The Department of Defense (DOD) announced an enhanced “CMMC 2.0” program on November 4, 2021, which will maintain the program’s original goal of strengthening cybersecurity and protecting sensitive data across the Defense Industrial Base (DIB). So, what is changing from CMMC 1.0 to 2.0 in 2022?
Maturity levels have dropped in number from five to three. Specifically, Maturity levels two and four have been eliminated. All CMMC-unique practices and all maturity processes from the CMMC 1.0 (i.e. legacy) Model have been removed.
Self-assessments are back in play for ML-1, affecting many small business members of the DIB. This change reverts the requirement for firms seeking solely ML-1 certification to continue with the previously existing annual self-assessment, including affirmation by ownership/leadership of strict compliance with the NIST 800-171 standard. It pertains to firms anticipating Federal Contract Info (FCI) storage and/or use only (i.e. no Controlled Unclassified Info [CUI]).
Third-Party Assessment and Certification
Maturity Level 2 and 3 requirements (previously ML-3 and ML-5, respectively) are focal points of third-party independent Maturity Level Assessment and (ultimately) certification. The CMMC Maturity Level 2 requirement (in CMMC 1.0, originally referenced as ML-3) was initially split into two sub-categories to identify “prioritized” acquisitions. This would have a higher assessment standard applied for certification – and would require an independent third-party assessment every three years. The remaining organizations (i.e., non-prioritized) seeking ML-2 certification would continue much like the ML-1 certification path in completing an annual self-assessment with compliance affirmation.
CMMC Level 3 (previously ML-5) requirements are still under development, however, it is sure to require an independent third-party ML-3 assessment every three years. Firms requiring ML-3 certification operate within the defined ‘critical infrastructure’ space and/or anticipate being party to so-called ‘High Priority Acquisitions’ (as defined by the DOD). ML-3 controls increase to ≈206 (at present) and correlate with those of NIST 800-172 (in addition to -171, as required for ML-2).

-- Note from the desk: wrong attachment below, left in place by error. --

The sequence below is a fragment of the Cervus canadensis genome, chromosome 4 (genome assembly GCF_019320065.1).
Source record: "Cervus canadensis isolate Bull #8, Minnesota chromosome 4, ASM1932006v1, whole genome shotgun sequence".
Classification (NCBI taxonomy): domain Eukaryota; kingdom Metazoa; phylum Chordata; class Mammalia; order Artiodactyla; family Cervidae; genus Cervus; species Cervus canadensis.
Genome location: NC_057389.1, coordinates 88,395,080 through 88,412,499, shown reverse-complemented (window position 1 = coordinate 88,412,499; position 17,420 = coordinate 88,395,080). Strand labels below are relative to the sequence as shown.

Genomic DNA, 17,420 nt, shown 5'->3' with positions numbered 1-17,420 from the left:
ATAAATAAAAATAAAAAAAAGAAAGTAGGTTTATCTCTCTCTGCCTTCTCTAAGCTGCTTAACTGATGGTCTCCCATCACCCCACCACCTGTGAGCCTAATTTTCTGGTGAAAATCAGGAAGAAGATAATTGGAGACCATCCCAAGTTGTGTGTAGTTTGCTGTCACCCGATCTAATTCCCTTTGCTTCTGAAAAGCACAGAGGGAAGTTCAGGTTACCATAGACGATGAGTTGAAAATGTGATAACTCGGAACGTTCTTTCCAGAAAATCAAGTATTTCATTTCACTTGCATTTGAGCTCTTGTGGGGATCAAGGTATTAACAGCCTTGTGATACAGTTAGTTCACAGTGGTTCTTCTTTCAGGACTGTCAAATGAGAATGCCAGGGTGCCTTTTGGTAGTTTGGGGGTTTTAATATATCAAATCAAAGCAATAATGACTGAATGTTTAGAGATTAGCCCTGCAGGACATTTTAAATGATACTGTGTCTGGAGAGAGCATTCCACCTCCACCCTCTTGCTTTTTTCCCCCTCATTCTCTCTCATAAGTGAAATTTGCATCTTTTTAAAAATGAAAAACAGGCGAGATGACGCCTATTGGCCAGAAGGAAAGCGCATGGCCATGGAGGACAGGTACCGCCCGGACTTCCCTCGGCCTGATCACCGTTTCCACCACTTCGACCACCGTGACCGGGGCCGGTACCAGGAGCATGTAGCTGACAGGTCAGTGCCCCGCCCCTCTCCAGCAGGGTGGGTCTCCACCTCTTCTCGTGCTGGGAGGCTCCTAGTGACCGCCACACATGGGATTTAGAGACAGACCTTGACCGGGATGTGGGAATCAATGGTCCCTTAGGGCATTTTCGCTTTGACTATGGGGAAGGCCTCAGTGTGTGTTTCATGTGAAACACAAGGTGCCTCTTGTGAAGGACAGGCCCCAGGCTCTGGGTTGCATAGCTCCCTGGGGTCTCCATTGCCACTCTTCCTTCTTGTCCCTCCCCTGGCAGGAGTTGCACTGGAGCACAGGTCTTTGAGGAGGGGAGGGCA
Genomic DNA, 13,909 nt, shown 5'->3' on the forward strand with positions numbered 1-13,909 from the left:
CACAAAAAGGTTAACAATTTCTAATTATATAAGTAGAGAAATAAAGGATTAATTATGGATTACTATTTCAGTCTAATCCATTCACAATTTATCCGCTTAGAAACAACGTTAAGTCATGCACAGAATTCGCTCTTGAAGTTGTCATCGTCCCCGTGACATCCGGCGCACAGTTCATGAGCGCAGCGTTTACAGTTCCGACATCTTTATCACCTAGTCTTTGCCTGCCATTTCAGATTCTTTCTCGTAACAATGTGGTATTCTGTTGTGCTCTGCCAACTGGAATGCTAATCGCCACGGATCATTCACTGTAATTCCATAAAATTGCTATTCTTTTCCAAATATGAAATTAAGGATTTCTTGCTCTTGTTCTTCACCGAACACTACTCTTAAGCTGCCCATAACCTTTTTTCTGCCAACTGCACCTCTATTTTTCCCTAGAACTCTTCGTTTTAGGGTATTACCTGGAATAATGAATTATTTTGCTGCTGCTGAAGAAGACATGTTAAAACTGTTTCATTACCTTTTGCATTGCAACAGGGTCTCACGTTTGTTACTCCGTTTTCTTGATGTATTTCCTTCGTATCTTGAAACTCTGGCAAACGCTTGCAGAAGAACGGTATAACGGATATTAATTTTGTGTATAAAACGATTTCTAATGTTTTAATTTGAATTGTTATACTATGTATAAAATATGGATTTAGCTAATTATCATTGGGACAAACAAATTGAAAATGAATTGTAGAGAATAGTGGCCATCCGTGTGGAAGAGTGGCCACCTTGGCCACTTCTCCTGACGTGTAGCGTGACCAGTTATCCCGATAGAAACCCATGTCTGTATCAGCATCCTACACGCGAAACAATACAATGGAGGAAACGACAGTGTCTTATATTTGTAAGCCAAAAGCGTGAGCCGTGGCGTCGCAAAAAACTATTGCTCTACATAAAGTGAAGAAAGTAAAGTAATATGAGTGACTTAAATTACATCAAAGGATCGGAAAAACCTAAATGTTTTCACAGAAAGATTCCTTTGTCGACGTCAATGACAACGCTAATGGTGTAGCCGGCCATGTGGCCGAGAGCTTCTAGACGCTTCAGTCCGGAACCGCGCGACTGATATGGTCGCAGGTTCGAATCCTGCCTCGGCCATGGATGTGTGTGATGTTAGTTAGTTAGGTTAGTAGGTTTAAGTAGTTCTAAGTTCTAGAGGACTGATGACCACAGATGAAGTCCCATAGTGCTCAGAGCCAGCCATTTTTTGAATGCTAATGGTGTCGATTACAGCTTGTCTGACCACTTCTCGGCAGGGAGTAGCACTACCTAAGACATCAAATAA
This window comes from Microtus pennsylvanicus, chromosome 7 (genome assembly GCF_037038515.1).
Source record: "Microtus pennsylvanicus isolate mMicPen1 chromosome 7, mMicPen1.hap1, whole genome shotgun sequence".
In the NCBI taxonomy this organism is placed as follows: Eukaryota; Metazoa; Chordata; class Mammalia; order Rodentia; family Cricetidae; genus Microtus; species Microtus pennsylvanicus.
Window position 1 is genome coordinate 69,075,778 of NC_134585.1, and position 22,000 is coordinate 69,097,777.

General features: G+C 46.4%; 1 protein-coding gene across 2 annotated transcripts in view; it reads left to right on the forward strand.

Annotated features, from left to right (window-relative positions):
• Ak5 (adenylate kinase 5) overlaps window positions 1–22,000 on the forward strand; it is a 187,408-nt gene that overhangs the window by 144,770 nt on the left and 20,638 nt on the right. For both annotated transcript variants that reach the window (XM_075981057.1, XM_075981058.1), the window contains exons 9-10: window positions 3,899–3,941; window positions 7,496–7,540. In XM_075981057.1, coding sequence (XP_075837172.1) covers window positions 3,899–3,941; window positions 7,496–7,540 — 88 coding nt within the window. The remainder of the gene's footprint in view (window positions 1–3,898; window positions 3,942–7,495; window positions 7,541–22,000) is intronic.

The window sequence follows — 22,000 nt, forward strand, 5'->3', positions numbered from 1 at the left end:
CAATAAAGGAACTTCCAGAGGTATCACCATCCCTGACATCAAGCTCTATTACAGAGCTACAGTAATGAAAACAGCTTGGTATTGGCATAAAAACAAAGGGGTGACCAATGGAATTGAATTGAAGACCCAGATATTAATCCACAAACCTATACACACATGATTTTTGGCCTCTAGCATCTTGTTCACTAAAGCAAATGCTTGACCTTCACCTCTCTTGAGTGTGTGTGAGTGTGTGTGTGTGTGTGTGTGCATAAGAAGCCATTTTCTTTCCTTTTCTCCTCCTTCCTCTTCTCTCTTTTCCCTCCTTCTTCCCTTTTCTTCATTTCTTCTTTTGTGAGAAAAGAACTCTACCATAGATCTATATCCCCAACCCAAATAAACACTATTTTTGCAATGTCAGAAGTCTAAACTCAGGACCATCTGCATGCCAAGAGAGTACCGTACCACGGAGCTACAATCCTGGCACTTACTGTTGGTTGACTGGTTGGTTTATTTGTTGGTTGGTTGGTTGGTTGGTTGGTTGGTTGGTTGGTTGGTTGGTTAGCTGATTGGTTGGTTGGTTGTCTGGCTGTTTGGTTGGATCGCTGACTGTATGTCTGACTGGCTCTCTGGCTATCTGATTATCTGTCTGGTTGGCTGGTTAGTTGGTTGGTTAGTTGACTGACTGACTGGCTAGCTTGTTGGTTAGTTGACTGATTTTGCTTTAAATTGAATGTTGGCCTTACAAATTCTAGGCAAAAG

Wondering about the recent CMMC changes? Watch this video to learn what’s new and what’s coming for the CMMC 2.0 model.
Processes in Place
The OUSD (A&S) has stated the following regarding the rollout process of CMMC 2.0, and requirements necessary for contract prerequisite fulfillment:
“With the implementation of CMMC 2.0, the Department intends to allow companies to receive contract awards with a Plan of Actions and Milestones (POA&M) in place to complete CMMC requirements. The Department’s intent is to specify a baseline number of requirements that must be achieved prior to contract award, in order to allow a remaining subset to be addressed in a POA&M within a clearly defined timeline. “
“Under CMMC 2.0, the Department intends to allow a limited waiver process to exclude CMMC requirements from acquisitions for select mission-critical requirements. Waiver requests will require senior DoD leadership approval and will have a limited duration. The specifics of the waiver requirements will be implemented as part of the rulemaking process.”
What does this mean? Organizations seeking certification are encouraged to develop a time-constrained, measurable, and enforceable process to implement desired Maturity Level controls. This should be formally (and rigorously) documented in a Plan of Action and Milestone (POAM) document for review by assessors. There will be a selective, time-bound waiver process implemented by OSD (if needed and approved) and announced in the future as part of the rulemaking roll out. DIB members may seek preparatory advisory support on this and all other documents from Withum.
Roll-Out Timeline in a Post 2.0 World
Changes must still go through the mandated DOD public comment period to solicit insight and diversified market perspectives before CMMC 2.0 is made official. Final approval could take anywhere between two to five years. However, steep acceleration over 2021-22 of large-scale, devastatingly effective cyber-attacks and the ever-increasing loss of critical and defense-related IP suggest adopting a cyber framework sooner rather than later.
Start preparing ASAP! The worst thing that can happen is you make your company more secure.
Doing business with the U.S. Government in the future will require compliance with some cybersecurity frameworks, along with a variable-requirement, structured verification mechanism by independent auditors. Given DOD’s budgetary gravitational pull and influence (the result of having a larger yearly budget than the annual GDP of nearly all full nation-states globally), the eventual Government cyber requirement will almost certainly be CMMC or NIST or, at a minimum, will be derived from one or both directly. The population numbers and a significant backlog/waiting list is expected to develop for firms.